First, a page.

Organic flocks are typically much smaller than the massive commercial flocks where bacteria flourish, which is part of the reason why eggs from truly organic, free-range chickens are FAR less likely to contain dangerous bacteria such as salmonella. Their nutrient content is also much higher than commercially raised eggs, which is most likely the result of the differences in diet between organic free ranging, pastured hens and commercially farmed hens.
The Health Hazards of a Fast Food Diet
Getting back to fast food for a moment, the health hazards of such a diet clearly go much further than the heightened risk of food poisoning. A case could even be made that fast food can barely be recognized as ‘food’ per se, when you start evaluating the actual ingredients.
As a general rule, “food” equals “live nutrients.” Nutrients, in turn, feed your cells, optimize your health, and sustain life. Six years ago, film maker Morgan Spurlock vividly demonstrated the health consequences of eating nothing but McDonald’s for breakfast, lunch and dinner. After just FOUR WEEKS, his health had deteriorated to the point that his physician warned him he was putting his life in serious jeopardy if he continued the experiment.
His cholesterol had soared and he started suffering from depression, lack of attention, and sexual dysfunction, just to name a few of the health problems that surfaced once he traded in his normal diet for three square meals a day from McDonald’s.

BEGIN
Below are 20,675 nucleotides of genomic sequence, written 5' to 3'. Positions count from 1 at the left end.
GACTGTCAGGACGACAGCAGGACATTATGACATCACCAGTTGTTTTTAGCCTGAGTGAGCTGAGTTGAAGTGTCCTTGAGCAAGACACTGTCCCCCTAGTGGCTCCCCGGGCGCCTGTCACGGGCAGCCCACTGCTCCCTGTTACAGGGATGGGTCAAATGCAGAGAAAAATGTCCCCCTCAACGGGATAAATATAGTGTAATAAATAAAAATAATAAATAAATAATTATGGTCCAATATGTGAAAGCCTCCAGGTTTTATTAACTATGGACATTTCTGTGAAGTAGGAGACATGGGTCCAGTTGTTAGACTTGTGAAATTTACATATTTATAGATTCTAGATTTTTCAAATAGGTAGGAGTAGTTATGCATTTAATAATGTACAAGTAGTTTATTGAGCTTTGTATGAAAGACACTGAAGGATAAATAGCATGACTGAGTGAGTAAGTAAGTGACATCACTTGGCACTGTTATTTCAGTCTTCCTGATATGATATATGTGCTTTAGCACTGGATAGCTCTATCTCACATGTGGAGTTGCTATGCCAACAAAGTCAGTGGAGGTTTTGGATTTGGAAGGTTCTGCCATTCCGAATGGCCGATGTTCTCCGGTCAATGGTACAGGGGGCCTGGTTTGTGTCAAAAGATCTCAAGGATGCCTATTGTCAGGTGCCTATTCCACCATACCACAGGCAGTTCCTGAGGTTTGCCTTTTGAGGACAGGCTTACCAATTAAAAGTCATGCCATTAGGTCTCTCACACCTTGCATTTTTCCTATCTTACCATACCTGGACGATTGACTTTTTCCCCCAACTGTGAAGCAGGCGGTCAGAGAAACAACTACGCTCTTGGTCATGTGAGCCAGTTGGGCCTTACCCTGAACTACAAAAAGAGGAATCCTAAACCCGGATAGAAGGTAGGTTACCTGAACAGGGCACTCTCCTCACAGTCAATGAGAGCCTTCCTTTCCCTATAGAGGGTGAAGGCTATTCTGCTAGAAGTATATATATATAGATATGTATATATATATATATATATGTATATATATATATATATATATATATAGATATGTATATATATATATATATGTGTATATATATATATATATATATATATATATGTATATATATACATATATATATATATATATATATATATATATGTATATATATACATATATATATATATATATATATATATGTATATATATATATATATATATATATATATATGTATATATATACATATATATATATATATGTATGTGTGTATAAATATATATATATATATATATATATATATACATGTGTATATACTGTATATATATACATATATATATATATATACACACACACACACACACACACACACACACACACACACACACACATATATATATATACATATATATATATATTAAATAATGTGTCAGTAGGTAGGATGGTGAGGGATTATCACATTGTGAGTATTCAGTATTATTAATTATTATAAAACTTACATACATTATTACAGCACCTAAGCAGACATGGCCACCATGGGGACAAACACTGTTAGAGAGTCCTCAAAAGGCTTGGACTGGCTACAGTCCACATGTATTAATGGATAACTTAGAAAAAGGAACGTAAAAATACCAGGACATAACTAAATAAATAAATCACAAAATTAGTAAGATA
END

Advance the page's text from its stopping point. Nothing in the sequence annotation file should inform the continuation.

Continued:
His remarkable documentary, Super Size Me, ended up earning the Writers Guild of America award for Best Documentary Screenplay in 2005. It’s still one of the most powerful illustrations of the dangers of a fast food diet I’ve ever seen.
What About Claims that Fast Food Diet Can Help You Lose Weight?
More recently, comedian and former health writer Tom Naughton decided to counter Spurlock’s claims by creating his own documentary. In his film, Fat Head, Naughton eats a fast-food diet for 28 days and, unlike Spurlock who gained weight, actually lost about 12 pounds. There were differences in their diets, though, which may explain these vastly different results. Most notably, Naughton:
- Drank water and iced tea, while Spurlock drank about a gallon of soda a day
- Skipped french fries at times, and
- Removed much of the bread from his meals
The first and last bullets may in and of themselves account for his weight loss, especially if he was consuming a lot of refined carbs prior to his experiment.